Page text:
The idea for the Mech-loader came about back in 2017 while I (Jordan) was serving in the operations section of the 2-152 Infantry Battalion staff of the Indiana Army National Guard. Near the end of our annual training, there was an abundance of ammo, so the staff took a day on the range to practice. We did not have an ammo detail, so each shooter was loading their own magazines. As the day went on, most of the staff started taking breaks because their hands hurt from loading so many magazines, and this eventually became the reason most of the staff stopped shooting that day.
The next day, we were working on a battalion force-on-force attack plan for a staff exercise, which was our main training during annual training. As we were discussing the logistics and resupply plan, I thought back to the day before on the range. I realized that soldiers on the front lines would be getting ammo the same way we get it at the range. So in the middle of a firefight, soldiers would be either pausing to load magazines or soldiers would have to be pulled from the front lines for ammo reloading so the companies could be resupplied. This seemed crazy to me since I knew how slow of a process loading magazines was and how critical a supply of loaded magazines are in situations like this.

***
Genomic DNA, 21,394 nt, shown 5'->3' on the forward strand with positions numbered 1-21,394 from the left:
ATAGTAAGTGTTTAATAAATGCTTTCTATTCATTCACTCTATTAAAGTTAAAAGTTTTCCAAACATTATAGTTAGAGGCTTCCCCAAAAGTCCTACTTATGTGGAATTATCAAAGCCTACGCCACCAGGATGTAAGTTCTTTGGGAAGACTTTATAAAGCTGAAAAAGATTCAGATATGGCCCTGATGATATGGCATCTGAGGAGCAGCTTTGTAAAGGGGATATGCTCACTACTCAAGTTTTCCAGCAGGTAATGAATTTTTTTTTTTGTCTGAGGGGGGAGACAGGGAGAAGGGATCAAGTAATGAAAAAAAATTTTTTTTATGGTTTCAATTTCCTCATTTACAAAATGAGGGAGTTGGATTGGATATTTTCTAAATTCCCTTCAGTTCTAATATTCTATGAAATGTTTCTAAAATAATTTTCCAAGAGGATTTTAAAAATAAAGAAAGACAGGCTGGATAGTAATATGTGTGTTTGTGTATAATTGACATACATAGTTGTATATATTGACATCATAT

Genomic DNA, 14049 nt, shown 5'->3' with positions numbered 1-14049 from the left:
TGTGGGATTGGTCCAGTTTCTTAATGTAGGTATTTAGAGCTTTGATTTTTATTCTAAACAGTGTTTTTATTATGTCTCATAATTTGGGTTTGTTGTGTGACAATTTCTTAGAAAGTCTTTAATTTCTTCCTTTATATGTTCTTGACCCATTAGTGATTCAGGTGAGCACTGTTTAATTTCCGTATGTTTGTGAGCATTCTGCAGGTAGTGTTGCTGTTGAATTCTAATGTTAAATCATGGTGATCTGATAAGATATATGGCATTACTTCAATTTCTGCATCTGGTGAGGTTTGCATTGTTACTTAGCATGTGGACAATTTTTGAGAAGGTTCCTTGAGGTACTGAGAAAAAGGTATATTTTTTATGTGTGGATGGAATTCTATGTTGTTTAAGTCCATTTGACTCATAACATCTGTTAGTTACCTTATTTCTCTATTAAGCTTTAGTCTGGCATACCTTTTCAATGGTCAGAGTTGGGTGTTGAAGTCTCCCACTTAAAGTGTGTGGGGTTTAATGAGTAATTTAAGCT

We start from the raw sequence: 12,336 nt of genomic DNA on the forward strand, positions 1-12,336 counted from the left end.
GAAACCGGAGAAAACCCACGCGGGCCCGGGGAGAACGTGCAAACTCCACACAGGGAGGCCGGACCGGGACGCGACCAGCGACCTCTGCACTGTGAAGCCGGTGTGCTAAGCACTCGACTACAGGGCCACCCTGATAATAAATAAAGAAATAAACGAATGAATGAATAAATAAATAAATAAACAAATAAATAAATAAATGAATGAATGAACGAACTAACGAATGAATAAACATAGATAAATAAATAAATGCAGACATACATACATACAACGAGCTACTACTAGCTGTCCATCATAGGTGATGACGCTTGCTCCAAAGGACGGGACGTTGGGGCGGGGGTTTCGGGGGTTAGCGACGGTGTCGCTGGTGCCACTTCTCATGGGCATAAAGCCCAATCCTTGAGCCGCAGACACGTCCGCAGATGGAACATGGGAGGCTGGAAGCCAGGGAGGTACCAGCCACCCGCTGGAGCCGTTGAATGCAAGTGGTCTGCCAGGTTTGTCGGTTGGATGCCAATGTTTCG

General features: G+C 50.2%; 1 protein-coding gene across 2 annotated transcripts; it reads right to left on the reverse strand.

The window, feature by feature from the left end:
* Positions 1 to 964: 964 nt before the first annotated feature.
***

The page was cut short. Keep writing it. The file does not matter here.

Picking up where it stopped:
After annual training, I played around with a few ideas on how loading magazines could be done better. The contraption I came up with and sent to Jamie and Jeron (who are much more skilled at these sorts of things than I am) does not look anything like what we developed, but it got the idea started.
So one day in July 2017, the three of us got together in Jamie's garage to see what we could come up with. Jeron had just gotten a 3D printer, and he brought it over so we could make parts as we came up with ideas. Here is a picture of the very first prototype.
After this first prototype, we (but mostly Jamie and Jeron) kept making tweaks and improvements, 3D printing parts, testing out different materials, and field-testing them with soldiers while I was commander of C Co 2-152 IN. The soldiers loved it and gave us some ideas for making it better. We hired an engineer friend, Justin, to help us with modeling and fine-tuning the design. Our design progressed and changed quite a bit in the years from the first prototype to our now-patented product!
The Mech-loader is now used by a ROTC program, multiple National Guard ranges, and civilians all across the country. We had a loose ammo adapter undergoing development with the assistance of some Purdue engineers, and we have plans to expand to more calibers!